You Say Tomato, I Say Put It On Your Skin

Everything you ever wanted to know about eating and applying this juicy fruit.
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Publish date:
September 25, 2015
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masks, anti-aging, lush, foot masks, tomatoes, Whamisa

So, friends, it turns out that antioxidant-rich tomatoes aren't just delicious to eat. (And by the way, anyone who insists this superfood is gross hasn't had a garden-fresh tomato). These bad boys are loaded up with all kinds of goodies that will make your skin glow, and who can argue with glowing skin?

Benefits of Eating Tomatoes

Before I get into their topical benefits, let's first dive into the good things they can do for your visage when you ingest them.

"Tomatoes are a great source of antioxidants such as lycopene, lutein, beta-carotene, and vitamins A, C, and E, and therefore are great for the skin and our other internal organs," notes Dr. Gillian Palette, a board-certified nurse practitioner specializing in cosmetic dermatology and esthetics.

Most people are already familiar with the role vitamins A, C and E play, but lycopene is potently good, as well, and cooked red tomatoes happen to be one of the best sources.

"Lycopene is best known for protecting and healing the skin, from within, from harmful ultraviolet rays from the sun," explains Dr. Palette. She even goes so far as to say that "eating tomatoes and using an SPF of greater than 30 is integral in the anti-aging pursuit."

If that's not a winning argument in favor of eating my favorite fruit...

Benefits of Topically Applied Tomatoes

While tomatoes aren't a super-common ingredient to find in skincare items or DIY recipes, that doesn't speak any less of them when it comes to topical applications.

  1. Tomatoes are high in vitamin A, which is a key ingredient in retinols and, of course, Retin-A. Retinols act as a skin exfoliant, aiding in the reduction of hyperpigmentation and fine lines.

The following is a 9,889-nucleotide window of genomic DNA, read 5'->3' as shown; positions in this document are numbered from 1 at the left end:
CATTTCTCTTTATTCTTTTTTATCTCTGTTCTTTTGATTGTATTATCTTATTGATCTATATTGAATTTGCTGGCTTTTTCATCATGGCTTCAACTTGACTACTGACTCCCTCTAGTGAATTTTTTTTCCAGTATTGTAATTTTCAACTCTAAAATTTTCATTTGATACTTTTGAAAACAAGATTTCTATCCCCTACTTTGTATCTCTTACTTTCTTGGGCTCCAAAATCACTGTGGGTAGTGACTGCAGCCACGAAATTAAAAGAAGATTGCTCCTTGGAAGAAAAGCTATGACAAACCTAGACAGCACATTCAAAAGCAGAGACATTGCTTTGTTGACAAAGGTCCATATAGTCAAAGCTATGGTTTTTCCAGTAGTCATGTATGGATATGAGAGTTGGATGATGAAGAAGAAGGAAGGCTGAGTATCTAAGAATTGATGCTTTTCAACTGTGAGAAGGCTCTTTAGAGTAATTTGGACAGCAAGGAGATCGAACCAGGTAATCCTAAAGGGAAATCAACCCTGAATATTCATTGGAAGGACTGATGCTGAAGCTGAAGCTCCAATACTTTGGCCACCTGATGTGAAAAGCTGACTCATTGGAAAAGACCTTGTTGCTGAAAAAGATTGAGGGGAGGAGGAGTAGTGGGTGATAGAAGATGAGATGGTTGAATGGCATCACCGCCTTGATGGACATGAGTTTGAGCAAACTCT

2. "Tomatoes contain vitamins A, C and K, which can help treat acne and blemished skin by drying the lesions, increasing healthy skin turnover and evening skin tone," adds Dr. Tsippora Shainhouse, a board-certified dermatologist based in Beverly Hills.
  3. Tomatoes can hydrate and protect the skin, especially when used in conjunction with other ingredients. Dr. Palette suggests a DIY salve consisting of mashed tomatoes, honey and avocados to help really nourish and hydrate.
  4. Dr. Shainhouse also says that "tomatoes act as an astringent and can reduce the appearance of large pores and oily skin."

A Couple Tomato-y Products

This wouldn't be a proper article if I didn't leave you with a few suggestions.

First up, Whamisa's Organic Fruits and Tomato Facial Mask.

This is slightly different that your typical sheet mask. Instead of the white sheet, it's a super jiggly, rubber-like mask (technically referred to as a fermented hydrogel mask with lactobacillus) divided into an upper and lower section that aims to lift, revitalize and tone the skin.

I found it to be a fun product (hey, I like jiggly things) to use, but it was also intensely moisturizing and seemed to brighten my skin, as well. It's a #treatyourself product at $9.

Next up: Lush's Volcano Foot Mask, which sends your feet into tingle mode pretty much the second you lather up. It costs $14 for 4.4 oz, but I suggest leveling up to the 11oz. jar because it's a better bargain, and you'll want to use it. In addition to tomato, it contains pumice, papaya, lemon juice and potatoes. The tomatoes work as a natural foot deodorizer.

I've used this product a couple times already and it's definitely effective. It nixes any funk and makes my feet super soft. I apply it before showering and then rinse off with a pumice stone for extra exfoliation.

  • Have you ever used tomato in a DIY recipe?
  • Why is there so much tomato eating hate in the world?